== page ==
Pep Boys coupon


There have been plenty of cases in which companies were caught off guard by a poorly-worded coupon that customers took advantage of (read about a bunch of them here). It’s unusual, though, for a company to complain that a coupon it issued was used exactly as intended. But that’s what Pep Boys is doing, as it declares one recent coupon promotion to be such a disaster, that it plans to reduce the number of coupons it issues altogether.

Back in March, the auto parts and service chain made a nationwide coupon offer, for 20% any full-priced item. “We had tested it in other markets in the fourth quarter, and it worked nicely,” CEO Mike Odell said this week. But this time? “It turned out to be a bust,” he admitted. “It just – it bombed.”

What was the problem? There was no unusual fine print, no odd loopholes that ruthless deal seekers could take advantage of. Just, apparently, completely misplaced optimism about what coupon-bearing shoppers would do. The coupon was for “a single item, with the idea being that (customers) either start to build the basket or trade up to the higher-value items,” Odell lamented.


Did the company really think customers would feel compelled to load up their baskets with products, in order to use a coupon on just one of them? Instead, as one analyst on Pep Boys’ quarterly earnings call this week put it, customers “didn’t build the basket, they just came in, bought the one item and left.”

Or, they came in, bought one item, then pulled out another coupon and bought another item. Several times. The site slickdeals, which normally has pages of posts dissecting how to take advantage of great deals, had just one post devoted to this deal that simply stated what many considered to be obvious: “Only one item at a time, so you may want to check out multiple times.” While the coupon generously stated that the discount would be applied to the highest-priced item in your order, it didn’t say anything about one per customer.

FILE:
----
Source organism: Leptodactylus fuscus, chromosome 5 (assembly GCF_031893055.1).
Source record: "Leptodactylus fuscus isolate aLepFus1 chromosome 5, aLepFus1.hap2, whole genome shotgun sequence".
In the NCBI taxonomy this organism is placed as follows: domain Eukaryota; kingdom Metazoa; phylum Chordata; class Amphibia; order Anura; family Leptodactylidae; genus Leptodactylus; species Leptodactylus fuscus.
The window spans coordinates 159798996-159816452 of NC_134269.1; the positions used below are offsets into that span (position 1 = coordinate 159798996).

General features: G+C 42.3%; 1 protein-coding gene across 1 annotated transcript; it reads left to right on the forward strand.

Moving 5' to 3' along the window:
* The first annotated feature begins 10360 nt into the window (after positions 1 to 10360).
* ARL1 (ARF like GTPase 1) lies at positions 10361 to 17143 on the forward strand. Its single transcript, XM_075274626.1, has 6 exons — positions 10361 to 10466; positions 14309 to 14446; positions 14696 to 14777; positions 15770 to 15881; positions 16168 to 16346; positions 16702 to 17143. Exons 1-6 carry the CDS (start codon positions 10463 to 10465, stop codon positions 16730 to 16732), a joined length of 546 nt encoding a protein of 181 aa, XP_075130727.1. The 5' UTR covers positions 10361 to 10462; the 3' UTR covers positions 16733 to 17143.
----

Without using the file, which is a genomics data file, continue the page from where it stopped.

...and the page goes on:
Odell also noted that “the level of customers that are finding coupons and bringing those into the stores was higher in the first quarter than it has been.” Could it be because the coupons were so easy to “find”? Not only was the coupon available to print from the Pep Boys website, and as a coupon code that could be used online, but it was also available at every Pep Boys location, and touted in national TV ads. If you somehow weren’t aware of the coupon promotion, a helpful employee was likely to point it out or even go get a coupon for you. So what could have been a coupon offer available to those who sought it out, essentially became a 20% off sale available to all.

Ultimately, a mere 20% off coupon for an automotive item is not really something to go crazy for. And there’s no indication that any shoppers did – all they did was use it. But Odell insists it left such a bad taste in his mouth that “we’re not going to repeat it.” Instead, Pep Boys will be reconsidering its coupon offers, looking at “reducing the value of some of them, but then also making sure that they’re not getting abused.”

Abused? Or simply used? Either way, don’t look for big discounts at Pep Boys anytime soon. Manny, Moe, Jack and their successor Mike Odell are apparently too worried that you might actually take them up on their offer.

One Comment

  1. Yet another thoughtful and interesting piece.
    Now here’s what I think REALLY happened…

    PB wanted to roll out a promotion ‘on-the-cheap’.
    What’s cheap? Internet. Social Media and zero/or low printer costs. When the retailer asks the customer to buy the ink and paper…gives free license to [literally] print their own money…you get this.

    Back in the olden days, they would have had professionally printed, color circulars direct mailed…but that’s too expensive. Or is it?

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